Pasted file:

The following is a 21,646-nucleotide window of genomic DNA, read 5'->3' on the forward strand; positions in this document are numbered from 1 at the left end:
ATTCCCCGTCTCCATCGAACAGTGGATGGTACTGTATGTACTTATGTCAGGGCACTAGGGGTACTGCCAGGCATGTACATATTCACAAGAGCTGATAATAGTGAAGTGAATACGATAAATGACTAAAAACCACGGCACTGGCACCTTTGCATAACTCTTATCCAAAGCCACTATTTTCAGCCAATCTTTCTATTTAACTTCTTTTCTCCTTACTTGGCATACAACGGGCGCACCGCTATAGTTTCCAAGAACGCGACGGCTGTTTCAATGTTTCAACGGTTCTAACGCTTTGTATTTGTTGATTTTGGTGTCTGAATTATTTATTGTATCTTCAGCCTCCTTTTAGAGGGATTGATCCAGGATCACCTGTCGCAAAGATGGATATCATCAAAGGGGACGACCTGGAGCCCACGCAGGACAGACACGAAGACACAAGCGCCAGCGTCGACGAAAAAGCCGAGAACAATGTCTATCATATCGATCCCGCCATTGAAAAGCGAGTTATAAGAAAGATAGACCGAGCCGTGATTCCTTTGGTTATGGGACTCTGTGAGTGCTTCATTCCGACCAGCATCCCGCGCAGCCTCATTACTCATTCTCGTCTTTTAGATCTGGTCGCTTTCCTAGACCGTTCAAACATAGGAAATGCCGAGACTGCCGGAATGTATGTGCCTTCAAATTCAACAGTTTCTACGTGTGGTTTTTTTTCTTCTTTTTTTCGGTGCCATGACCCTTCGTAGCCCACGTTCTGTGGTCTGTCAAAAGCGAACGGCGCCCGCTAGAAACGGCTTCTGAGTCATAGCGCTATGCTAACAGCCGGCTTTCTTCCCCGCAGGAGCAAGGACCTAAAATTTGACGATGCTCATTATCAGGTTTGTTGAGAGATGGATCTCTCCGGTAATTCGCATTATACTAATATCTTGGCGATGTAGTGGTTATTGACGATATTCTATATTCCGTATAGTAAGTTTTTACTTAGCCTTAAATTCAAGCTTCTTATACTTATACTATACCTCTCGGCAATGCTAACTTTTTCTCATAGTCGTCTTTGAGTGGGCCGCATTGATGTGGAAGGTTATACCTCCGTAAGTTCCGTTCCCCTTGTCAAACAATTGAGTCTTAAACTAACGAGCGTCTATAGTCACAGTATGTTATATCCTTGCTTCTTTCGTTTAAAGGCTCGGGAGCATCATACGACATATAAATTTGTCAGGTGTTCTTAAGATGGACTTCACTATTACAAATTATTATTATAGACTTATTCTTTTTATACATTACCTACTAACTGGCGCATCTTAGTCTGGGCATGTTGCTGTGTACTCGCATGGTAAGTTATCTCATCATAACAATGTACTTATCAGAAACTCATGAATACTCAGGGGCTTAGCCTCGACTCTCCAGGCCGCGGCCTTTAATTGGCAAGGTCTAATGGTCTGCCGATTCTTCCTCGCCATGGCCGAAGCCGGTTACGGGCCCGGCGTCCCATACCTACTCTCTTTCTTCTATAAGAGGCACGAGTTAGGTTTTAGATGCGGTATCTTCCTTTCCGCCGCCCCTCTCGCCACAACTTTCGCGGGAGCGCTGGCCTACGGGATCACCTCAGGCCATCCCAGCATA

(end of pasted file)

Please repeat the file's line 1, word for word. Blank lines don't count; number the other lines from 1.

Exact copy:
The following is a 21,646-nucleotide window of genomic DNA, read 5'->3' on the forward strand; positions in this document are numbered from 1 at the left end: